Italy-Africa, Ridolfi ‘promotes’ the Mattei Plan: ‘It’s a good start, but NGOs are also needed to move forward’


“The good news, from my point of view, is that for a start there is a Mattei Plan. And it was not taken for granted. The second is that this Plan and this Summit have created very high expectations, and not only on the part of the African countries: this was not taken for granted either, given the precedents. Then, of course: the Mattei Plan represents a framework and is only the beginning, the content is all to be written. And it will have to involve not only civil society, because if you want to do something right in Africa, you have to know it, and no one in Italy knows it like our 40,000 cooperators; but small and medium-sized enterprises must also be involved, until now the real absentees, because they are our real economic force, and not just the giants like ENI or Enel. So composite and rich in multiple experiences is the Italian Third Sector – as has always been known – as multiple are its voices. And so on the Mattei Plan and the relative Italy-Africa summit, this is the comment of Roberto Ridolfi, former European Union ambassador to Uganda – among other things – and today president of LINK 2007: a coordination network that currently groups together sixteen of the most important Italian NGOs, from Amref to Cesvi, from Intersos to Doctors with Africa Cuamm. And his assessment of the Rome Summit, despite the reservations expressed by several quarters both on the piggy banks from which to take the 5.5 billion lire set aside and on the Third Sector’s so far scant involvement in the debate, is anything but negative.

“Well, one premise I have to make,” he says, “and it consists of remembering that the root of the Mattei Plan dates back to 2017 and is the one I had written for the European Union, although it has another name: so I am at least a bit of a party to it. Today, an important novelty is that this was born as an operation of the Presidency of the Council, not of a Ministry. Which in itself represents a strong commitment. Having said that, it is clear that, from my point of view, if you want to engage the leaders of African countries, you have to talk to them first about business, investment, jobs. And it is with jobs that you build what Pope Francis has very effectively called the ‘right not to migrate’. Then it is a matter of transforming investment into action on the ground. And on this the involvement of civil society, I repeat, is not only opportune: it is indispensable, necessary’. Examples? “Suffice it to say that many local governments trust NGOs, in many cases Italian ones, more than institutional interlocutors. Even among the members of Link 2007 alone, I could mention Doctors with Africa Cuamm, to which Uganda has entrusted the management of two public hospitals. A third has entrusted it to Fondazione Corti’.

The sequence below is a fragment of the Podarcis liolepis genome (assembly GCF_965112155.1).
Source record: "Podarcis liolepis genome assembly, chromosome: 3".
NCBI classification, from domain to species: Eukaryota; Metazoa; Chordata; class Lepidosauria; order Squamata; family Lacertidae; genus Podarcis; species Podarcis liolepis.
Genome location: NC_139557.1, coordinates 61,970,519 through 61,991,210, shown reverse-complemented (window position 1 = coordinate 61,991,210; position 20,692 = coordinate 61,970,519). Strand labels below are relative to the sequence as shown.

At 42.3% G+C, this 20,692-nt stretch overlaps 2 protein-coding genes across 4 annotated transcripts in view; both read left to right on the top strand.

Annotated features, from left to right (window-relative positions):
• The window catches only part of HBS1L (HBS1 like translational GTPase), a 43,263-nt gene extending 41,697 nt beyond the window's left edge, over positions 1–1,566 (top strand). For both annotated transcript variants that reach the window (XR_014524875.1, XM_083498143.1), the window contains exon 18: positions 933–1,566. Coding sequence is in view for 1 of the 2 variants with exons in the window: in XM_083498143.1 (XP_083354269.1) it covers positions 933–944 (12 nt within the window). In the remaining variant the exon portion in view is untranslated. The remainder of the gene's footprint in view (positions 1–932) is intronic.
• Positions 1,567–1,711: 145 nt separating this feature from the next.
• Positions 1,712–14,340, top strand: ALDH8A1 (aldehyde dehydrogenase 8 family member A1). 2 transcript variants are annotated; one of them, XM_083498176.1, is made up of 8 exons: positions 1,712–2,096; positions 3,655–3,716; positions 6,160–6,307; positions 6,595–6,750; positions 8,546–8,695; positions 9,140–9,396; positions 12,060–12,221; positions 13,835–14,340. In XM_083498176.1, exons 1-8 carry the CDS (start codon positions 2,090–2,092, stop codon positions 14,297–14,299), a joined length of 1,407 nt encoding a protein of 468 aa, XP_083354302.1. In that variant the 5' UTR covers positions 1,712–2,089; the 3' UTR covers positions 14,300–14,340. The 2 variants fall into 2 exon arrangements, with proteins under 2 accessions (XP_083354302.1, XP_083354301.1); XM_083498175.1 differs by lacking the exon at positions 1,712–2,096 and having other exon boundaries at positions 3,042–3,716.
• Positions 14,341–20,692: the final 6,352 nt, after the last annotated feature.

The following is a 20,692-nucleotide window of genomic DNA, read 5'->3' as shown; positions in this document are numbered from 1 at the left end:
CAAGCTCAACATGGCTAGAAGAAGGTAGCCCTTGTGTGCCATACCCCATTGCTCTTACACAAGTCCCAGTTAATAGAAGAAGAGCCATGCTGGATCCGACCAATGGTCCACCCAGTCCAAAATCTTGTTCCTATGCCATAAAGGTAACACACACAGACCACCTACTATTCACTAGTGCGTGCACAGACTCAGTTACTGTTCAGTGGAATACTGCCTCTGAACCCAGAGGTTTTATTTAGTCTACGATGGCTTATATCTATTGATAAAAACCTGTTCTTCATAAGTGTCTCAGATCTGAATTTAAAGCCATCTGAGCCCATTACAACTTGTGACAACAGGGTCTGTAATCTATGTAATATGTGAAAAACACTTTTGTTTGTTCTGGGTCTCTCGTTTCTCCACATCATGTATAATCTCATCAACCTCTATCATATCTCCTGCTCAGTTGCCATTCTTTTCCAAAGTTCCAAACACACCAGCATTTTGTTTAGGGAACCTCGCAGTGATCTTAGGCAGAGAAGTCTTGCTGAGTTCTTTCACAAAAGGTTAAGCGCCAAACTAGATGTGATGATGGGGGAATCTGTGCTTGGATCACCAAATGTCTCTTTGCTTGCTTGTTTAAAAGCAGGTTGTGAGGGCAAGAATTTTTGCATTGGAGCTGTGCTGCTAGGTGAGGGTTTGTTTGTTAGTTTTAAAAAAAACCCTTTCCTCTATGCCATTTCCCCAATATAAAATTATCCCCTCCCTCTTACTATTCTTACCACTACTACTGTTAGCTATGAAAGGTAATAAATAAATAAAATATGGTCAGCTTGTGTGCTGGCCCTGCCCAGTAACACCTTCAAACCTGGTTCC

Ridolfi continues: “There are three pillars on which the next steps of the Plan must be built. The first is development bank guarantees, because investments are needed, and on this point too, we must be clear: 5.5 billion for a continent like Africa is little, very little. But if companies, with their projects, know how to use them as leverage, they will be able to multiply them by a lot, attracting further investment and financing, especially at the European level’.

And again: ‘The second pillar is civil society. Because only those who work on the ground know it. And we as cooperators, Italians and Africans together, know it better than anyone. The third pillar is called dialogue. Not surface, but structured and deep. The Plan, as I said, is still to be written in its contents. And the key word is that it must be done “with” Africa, not “for” it. Ideas and proposals must above all come from the countries. With a guiding element that, again I have already said this but I will say it again, must be the creation of jobs: not jobs as long as they are, but decent and sustainable jobs. That is, paid the right amount and capable of standing. A first step has been taken, now it is a question of continuing’.

The interview was published in the Corriere Buone Notizie HERE